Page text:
On October 29, 1999, petitioner filed a petition and sought the declaration of nullity of his marriage to respondent on the ground of the latter’s psychological incapacity under Article 36 of the Family Code. Three years thereafter, on July 22, 2002, petitioner filed an amended petition including an allegation of his own psychological incapacity, as both he and respondent were diagnosed with personality disorders—dependent personality disorder and histrionic personality disorder, respectively.

Following the exchange of pleadings between the parties, petitioner presented evidence, which consisted of the testimonies of Dr. Cecilia C. Villegas, a psychiatrist; and Maxima Adato, petitioner’s co-employee in the distillery. In addition, petitioner offered in evidence Dr. Villegas’ Psychiatric Report, which concluded that the parties were suffering from personality disorders. Respondent, despite filing an Answer to the petition denying the allegations therein, waived her right to present evidence.

Based on the foregoing, primarily on the Psychiatric Report, the RTC declared the marriage between petitioner and respondent null and void as the two were psychologically incapacitated to comply with the essential marital obligations.

As regards the custody of the children, considering that all of them are over seven (7) years of age, the Court shall take into account the choice of each of the child, unless the Court finds compelling reasons to order otherwise.

Disagreeing completely with the RTC’s disposition, the Office of the Solicitor General (OSG) appealed to the CA, questioning the RTC’s finding that the parties were psychologically incapacitated to comply with the essential marital obligations. The appellate court granted the OSG’s appeal and reversed the trial court.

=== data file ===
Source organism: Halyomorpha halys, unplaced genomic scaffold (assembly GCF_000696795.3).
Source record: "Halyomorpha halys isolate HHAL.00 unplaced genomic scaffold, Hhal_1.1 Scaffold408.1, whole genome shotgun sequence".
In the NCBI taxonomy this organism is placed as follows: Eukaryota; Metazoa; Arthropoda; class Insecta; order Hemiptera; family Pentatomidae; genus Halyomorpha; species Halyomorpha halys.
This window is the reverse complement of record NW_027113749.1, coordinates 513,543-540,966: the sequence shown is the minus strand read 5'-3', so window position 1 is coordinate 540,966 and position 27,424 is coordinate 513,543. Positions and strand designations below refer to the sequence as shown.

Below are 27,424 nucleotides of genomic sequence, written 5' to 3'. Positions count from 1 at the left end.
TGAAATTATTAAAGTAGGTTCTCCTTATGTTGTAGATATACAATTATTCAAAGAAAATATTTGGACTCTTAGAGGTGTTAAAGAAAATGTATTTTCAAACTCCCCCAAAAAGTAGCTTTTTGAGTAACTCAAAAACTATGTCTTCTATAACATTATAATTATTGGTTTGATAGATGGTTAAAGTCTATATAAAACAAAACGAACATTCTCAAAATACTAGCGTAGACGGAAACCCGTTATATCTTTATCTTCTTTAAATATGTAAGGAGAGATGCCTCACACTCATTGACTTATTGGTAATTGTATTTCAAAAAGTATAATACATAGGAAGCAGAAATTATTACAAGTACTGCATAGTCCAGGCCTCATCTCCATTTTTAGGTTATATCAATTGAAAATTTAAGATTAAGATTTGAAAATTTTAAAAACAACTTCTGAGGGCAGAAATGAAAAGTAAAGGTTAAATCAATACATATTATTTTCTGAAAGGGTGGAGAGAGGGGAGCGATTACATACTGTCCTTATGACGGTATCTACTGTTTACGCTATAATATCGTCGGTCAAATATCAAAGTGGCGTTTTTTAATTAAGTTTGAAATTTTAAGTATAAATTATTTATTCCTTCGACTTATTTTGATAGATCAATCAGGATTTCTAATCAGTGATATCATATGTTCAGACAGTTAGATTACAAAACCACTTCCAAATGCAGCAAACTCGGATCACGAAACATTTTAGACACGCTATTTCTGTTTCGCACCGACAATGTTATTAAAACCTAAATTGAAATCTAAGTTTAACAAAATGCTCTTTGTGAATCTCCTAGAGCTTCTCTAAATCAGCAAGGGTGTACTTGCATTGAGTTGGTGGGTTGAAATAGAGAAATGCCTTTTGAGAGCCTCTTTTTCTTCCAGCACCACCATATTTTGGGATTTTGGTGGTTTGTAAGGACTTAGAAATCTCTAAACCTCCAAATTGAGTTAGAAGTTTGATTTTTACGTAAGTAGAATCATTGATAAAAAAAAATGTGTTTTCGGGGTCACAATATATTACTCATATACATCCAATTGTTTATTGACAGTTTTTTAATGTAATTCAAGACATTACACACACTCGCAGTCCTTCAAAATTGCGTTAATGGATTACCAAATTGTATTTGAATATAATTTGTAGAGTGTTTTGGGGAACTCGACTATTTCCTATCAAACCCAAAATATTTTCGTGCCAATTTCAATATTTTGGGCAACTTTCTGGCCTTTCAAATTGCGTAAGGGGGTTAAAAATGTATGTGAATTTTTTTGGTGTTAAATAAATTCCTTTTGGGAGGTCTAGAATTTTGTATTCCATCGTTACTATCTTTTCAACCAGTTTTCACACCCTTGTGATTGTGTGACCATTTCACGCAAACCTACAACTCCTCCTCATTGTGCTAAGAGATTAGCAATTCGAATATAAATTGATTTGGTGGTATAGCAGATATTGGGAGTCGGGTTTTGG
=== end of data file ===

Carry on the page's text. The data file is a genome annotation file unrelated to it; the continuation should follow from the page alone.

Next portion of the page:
Hence, this petition for review on certiorari.


Whether the marriage between petitioner and respondent is null and void on the ground of the parties’ psychological incapacity.


We deny the petition.

The seminal ruling in Santos v. Court of Appeals9 cites three (3) factors characterizing psychological incapacity to perform the essential marital obligations: 

(1) gravity, (2) juridical antecedence, (3) incurability. We expounded on the foregoing, to wit:

The incapacity must be grave or serious such that the party would be incapable of carrying out the ordinary duties required in marriage; it must be rooted in the history of the party antedating the marriage, although the overt manifestations may emerge only after the marriage; and it must be incurable or, even if it were otherwise, the cure would be beyond the means of the party involved.